Fact file

Long Covid: the symptoms, the treatment and the people most at risk

‘First of its kind’ rehabilitation centre opens its doors in Leeds

A 12-week programme for sufferers of long Covid has launched in Leeds with the aim of helping the increasing number of patients recover from debilitating long-term symptoms.

The “first of its kind” scheme is being run by Nuffield Health, the UK’s largest healthcare charity, and “blends together physical therapy and mental health support” to treat the estimated one in ten people who suffer from long Covid after catching the virus, Leeds Live reports.

“Having initially been run as a pilot at four locations”, the programme “has launched across Nuffield Health fitness and wellbeing centres and will be expanded to over 40 locations by May”, the site adds.

“We know that many people living in Leeds have seen their quality of life seriously impacted by debilitating and lingering Covid-19 symptoms,” said rehabilitation specialist, Nicole Boardman. “We are delighted to launch this programme and I would encourage everyone who feels like they are suffering in silence to get in touch.”

What is long Covid?

Although not a medical term, “long Covid” is widely used to describe effects of Covid-19 that continue for weeks or months after the initial illness.

Research published in October suggests that up to 70% of patients hospitalised with Covid continue to have symptoms ranging from the physical to the neurological for at least five months after being released from care. 

The study by experts from the National Institute for Health Research (NIHR) and the University of Leicester - which has not yet been peer reviewed - also found that one in five patients with long Covid reach the threshold for being defined as having a “new disability”. 

A separate joint research project between the EU and UK last year that analysed screening results from 200 “low-risk” long Covid patients - “those who are relatively young and without any major underlying health complaints” - found that almost 70% had signs of “impairments in one or more organs, including the heart, lungs, liver and pancreas”, as The Guardian reported at the time.  

“The good news is that the impairment is mild, but even with a conservative lens, there is some impairment, and in 25% of people it affects two or more organs,” said study co-author Amitava Banerjee, a cardiologist and associate professor of clinical data science at University College London.

What are the main symptoms?

According to NHS, symptoms of long Covid can include: 

  • extreme tiredness (fatigue)
  • shortness of breath
  • chest pain or tightness
  • problems with memory and concentration (“brain fog”)
  • difficulty sleeping (insomnia)
  • heart palpitations
  • dizziness
  • pins and needles
  • joint pain
  • depression and anxiety
  • tinnitus, earaches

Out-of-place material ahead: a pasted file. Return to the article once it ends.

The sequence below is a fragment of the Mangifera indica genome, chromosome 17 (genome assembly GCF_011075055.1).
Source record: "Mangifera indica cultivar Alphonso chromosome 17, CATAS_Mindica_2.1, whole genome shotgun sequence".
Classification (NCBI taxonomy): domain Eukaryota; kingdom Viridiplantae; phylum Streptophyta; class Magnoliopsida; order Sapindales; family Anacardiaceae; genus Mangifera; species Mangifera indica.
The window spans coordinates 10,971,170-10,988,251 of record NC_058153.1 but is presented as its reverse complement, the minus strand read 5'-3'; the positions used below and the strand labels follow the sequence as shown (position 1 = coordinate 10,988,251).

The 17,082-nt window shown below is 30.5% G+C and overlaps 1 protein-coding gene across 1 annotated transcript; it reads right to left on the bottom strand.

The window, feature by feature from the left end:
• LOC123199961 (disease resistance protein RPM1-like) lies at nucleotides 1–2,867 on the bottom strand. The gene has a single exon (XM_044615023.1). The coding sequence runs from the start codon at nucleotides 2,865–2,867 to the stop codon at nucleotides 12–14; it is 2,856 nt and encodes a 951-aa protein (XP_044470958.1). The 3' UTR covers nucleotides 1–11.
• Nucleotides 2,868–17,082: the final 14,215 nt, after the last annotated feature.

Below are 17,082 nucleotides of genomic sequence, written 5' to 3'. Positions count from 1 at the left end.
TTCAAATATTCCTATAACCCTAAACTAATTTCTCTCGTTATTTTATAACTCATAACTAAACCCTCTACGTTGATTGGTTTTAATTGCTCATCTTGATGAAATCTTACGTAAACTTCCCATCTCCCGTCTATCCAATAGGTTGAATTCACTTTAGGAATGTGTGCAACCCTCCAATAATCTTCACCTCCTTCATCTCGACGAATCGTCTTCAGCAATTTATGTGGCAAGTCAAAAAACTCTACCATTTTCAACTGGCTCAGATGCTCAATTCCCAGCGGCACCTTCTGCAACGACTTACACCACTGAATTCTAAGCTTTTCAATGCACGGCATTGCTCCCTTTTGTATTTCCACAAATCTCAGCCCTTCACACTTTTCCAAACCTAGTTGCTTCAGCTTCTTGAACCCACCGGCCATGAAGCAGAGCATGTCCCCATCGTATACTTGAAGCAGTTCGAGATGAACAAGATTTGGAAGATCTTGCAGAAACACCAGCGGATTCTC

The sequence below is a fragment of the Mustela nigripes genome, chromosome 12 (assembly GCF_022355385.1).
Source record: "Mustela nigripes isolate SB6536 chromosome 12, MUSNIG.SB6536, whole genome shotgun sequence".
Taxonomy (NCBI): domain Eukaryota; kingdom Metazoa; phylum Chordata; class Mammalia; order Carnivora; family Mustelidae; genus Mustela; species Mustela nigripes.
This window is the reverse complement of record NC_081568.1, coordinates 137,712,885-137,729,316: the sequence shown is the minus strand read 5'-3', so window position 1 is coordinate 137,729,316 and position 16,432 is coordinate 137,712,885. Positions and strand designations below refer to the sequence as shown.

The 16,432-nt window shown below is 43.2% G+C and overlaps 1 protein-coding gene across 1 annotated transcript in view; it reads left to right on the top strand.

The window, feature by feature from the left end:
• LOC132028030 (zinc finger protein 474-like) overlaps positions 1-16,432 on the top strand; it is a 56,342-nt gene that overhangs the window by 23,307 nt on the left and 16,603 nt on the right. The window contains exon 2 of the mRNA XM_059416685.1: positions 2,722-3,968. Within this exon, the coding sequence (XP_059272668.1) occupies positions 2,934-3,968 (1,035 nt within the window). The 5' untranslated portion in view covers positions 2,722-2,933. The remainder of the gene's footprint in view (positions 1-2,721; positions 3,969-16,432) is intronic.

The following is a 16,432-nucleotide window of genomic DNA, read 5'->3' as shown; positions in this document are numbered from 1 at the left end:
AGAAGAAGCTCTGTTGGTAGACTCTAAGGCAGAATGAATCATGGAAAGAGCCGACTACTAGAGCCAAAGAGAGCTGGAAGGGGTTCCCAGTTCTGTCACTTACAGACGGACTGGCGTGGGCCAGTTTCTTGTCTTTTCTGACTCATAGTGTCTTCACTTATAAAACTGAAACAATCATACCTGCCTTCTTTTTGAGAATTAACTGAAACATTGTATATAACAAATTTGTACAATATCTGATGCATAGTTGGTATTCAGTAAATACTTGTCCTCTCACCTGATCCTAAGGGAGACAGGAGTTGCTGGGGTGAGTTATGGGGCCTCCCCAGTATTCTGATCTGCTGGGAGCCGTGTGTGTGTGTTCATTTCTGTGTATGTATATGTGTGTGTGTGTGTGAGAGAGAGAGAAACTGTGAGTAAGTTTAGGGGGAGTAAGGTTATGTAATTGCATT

• feeling sick, diarrhoea, stomach aches, loss of appetite
  • a high temperature, cough, headaches, sore throat, changes to sense of smell or taste
  • rashes
Who is at risk? 

Studies on the risk factors for long Covid are ongoing, but research by teams from King’s College London and the University of Leicester suggests high-risk groups include: 

  • Covid patients who experienced more than five symptoms during the first week of infection 
  • White women aged between 40 and 60 who have at least two long-term health conditions, such as diabetes, lung or heart disease
  • People with a higher than average BMI
  • People who suffer from asthma 
How long does recovery take?

Researchers from King’s College London have found that while most Covid patients recover within 11 days, some take considerably longer. An analysis of data on 4,182 patients who logged their symptoms into a Covid Symptom Study app revealed that:

  • One in seven (13%) of the patients was ill for at least four weeks
  • One in 20 (4.5%) was ill for at least eight weeks
  • One in 50 (2.3%) was ill for at least 12 weeks

The study authors add that these are “conservative” estimates, which “may underestimate the extent of long Covid”.

How is it treated?

Anyone who thinks they may be suffering from the symptoms of long Covid should contact their GP. 

In October last year, the government announced that £10m would be invested “to help kick start and designate long Covid clinics in every area across England”. The clinics provide “joined-up care” for the range of physical, neurological and mental-health symptoms associated with the condition, bringing together doctors, nurses, physiotherapists and occupational therapists.

By May 2021, investment in long Covid clinics by NHS England had reached £34m with 83 centres operating across the country. Today, Dr Kiren Collison, chair of the National Long Covid Taskforce, warned that the specialist clinics may be needed beyond April 2022, exceeding current funding. “We need to learn and look at what the demand [for the clinics] is,” he told Sky News. “We haven't put a lifespan on them… I'm expecting this to last longer but let's continue to learn and see what the researchers say.”

Alongside long Covid clinics, the NHS has launched a Your Covid Recovery website where patients can get access to tailored programmes to help manage symptoms and track their recovery progress.

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